The U.S. Food and Drug Administration (FDA) granted approval for PROVENGE (sipuleucel-T) in April 2010. However, the FDA had denied this approval back in 2007 because it was not clear whether this medicine was safe and effective for treating prostate cancer. After the manufacturer of the drug completed an additional clinical study, the approval was granted.

When Did the FDA Approve PROVENGE?

PROVENGE® (sipuleucel-T) is a prescription prostate cancer treatment. It was approved by the United States Food and Drug Administration (FDA) in April 2010. With this approval, PROVENGE become the first autologous cellular immunotherapy. This means it uses the body's own cells to stimulate an immune response against prostate cancer.
PROVENGE is approved for the treatment of prostate cancer that has spread to other areas of the body (metastatic prostate cancer) and is not responding to standard hormone treatment. It is only approved for use in men who have minimal or no cancer symptoms.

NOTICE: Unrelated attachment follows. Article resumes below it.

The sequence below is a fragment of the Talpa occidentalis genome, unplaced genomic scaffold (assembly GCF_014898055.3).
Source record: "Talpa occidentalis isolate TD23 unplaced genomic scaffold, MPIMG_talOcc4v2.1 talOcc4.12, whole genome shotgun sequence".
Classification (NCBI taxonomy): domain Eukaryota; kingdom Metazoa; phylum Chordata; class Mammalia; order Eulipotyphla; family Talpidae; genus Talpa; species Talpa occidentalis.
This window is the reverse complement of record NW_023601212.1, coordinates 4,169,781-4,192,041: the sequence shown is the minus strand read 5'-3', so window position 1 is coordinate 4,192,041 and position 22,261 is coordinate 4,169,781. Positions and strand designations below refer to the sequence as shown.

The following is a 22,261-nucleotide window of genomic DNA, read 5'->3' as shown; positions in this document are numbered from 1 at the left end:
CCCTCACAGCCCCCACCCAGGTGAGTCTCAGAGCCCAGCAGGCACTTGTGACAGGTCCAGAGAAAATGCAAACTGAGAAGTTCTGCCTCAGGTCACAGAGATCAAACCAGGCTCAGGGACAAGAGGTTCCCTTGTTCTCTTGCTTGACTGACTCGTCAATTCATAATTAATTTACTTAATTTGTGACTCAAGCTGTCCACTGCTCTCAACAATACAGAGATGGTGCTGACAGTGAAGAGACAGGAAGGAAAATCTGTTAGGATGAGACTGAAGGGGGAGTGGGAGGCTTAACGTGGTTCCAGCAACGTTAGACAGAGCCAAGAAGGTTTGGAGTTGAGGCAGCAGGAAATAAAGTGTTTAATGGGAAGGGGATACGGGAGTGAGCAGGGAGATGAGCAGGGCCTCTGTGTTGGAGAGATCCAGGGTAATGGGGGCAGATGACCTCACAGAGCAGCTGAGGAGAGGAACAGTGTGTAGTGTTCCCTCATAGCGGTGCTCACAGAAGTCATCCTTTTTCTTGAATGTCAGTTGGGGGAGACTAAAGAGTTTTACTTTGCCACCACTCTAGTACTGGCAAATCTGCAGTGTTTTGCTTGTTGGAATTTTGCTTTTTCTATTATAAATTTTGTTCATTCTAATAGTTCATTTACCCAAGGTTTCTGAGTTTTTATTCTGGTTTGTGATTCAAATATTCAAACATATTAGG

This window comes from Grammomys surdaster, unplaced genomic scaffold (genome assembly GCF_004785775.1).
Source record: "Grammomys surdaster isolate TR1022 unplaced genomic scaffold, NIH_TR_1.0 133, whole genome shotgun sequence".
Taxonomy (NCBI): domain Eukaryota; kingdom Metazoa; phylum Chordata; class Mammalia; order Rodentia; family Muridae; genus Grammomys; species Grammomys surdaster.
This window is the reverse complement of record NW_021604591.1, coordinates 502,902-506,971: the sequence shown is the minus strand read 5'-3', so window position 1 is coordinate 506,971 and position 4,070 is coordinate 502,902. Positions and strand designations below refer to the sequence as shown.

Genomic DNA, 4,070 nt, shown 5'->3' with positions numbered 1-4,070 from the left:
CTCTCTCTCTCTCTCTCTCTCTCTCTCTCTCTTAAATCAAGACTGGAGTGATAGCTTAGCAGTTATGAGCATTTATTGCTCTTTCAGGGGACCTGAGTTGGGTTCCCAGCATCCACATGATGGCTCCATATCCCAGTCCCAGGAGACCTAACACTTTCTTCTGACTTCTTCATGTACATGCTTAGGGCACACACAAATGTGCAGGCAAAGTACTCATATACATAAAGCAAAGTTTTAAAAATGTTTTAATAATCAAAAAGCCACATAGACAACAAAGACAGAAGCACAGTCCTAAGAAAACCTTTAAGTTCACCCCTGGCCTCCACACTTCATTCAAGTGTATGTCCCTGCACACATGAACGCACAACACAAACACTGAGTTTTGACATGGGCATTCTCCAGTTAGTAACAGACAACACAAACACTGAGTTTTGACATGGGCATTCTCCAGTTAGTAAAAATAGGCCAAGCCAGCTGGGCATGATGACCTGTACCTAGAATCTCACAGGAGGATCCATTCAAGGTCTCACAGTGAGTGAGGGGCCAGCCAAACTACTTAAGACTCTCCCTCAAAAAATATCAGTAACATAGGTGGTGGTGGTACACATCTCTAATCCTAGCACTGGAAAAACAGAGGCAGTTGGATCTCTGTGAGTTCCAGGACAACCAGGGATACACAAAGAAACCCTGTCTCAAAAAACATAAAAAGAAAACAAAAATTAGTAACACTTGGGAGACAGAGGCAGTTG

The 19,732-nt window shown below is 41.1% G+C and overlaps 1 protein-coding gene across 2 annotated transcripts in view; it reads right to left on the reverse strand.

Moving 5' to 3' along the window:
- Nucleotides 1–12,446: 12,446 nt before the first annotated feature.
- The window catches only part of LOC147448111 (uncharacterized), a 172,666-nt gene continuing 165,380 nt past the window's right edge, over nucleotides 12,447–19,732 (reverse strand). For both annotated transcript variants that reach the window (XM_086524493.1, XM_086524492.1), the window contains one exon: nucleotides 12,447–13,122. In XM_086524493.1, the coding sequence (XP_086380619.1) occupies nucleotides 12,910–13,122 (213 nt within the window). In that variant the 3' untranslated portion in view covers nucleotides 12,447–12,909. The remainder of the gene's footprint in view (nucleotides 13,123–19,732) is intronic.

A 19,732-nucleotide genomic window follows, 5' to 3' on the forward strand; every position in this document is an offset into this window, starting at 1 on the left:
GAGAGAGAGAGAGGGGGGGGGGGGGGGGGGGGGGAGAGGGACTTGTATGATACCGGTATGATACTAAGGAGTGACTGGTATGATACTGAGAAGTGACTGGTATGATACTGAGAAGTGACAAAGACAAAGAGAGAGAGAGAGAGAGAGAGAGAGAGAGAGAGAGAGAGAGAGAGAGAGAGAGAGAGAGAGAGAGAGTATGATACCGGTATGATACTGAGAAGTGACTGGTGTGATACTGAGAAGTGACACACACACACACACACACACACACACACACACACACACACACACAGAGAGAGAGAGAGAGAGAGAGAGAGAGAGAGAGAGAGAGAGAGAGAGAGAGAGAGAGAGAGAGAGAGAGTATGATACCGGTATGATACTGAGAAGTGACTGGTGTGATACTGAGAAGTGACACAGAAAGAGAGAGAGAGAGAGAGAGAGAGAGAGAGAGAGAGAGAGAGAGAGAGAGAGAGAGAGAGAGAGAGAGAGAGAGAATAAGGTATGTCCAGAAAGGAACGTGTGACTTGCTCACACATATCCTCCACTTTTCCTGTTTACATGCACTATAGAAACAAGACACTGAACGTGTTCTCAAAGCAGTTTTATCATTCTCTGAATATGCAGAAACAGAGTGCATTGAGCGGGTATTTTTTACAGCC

Why Did the FDA Approve PROVENGE?

In 2007, the FDA decided not to approve PROVENGE after reviewing information about the medication. PROVENGE was not approved at that time because, in part, there was not enough information available to determine whether the medicine was safe and effective. The FDA sent a letter to Dendreon (the manufacturer of PROVENGE) outlining their findings.
After the initial FDA review, Dendreon completed an additional PROVENGE clinical study. In this study, men given PROVENGE survived approximately four months longer than men who received a placebo (a medication that does not contain any active ingredients). Based on the results from this additional study, the FDA was able to determine that PROVENGE is safe and effective for the treatment of metastatic prostate cancer.
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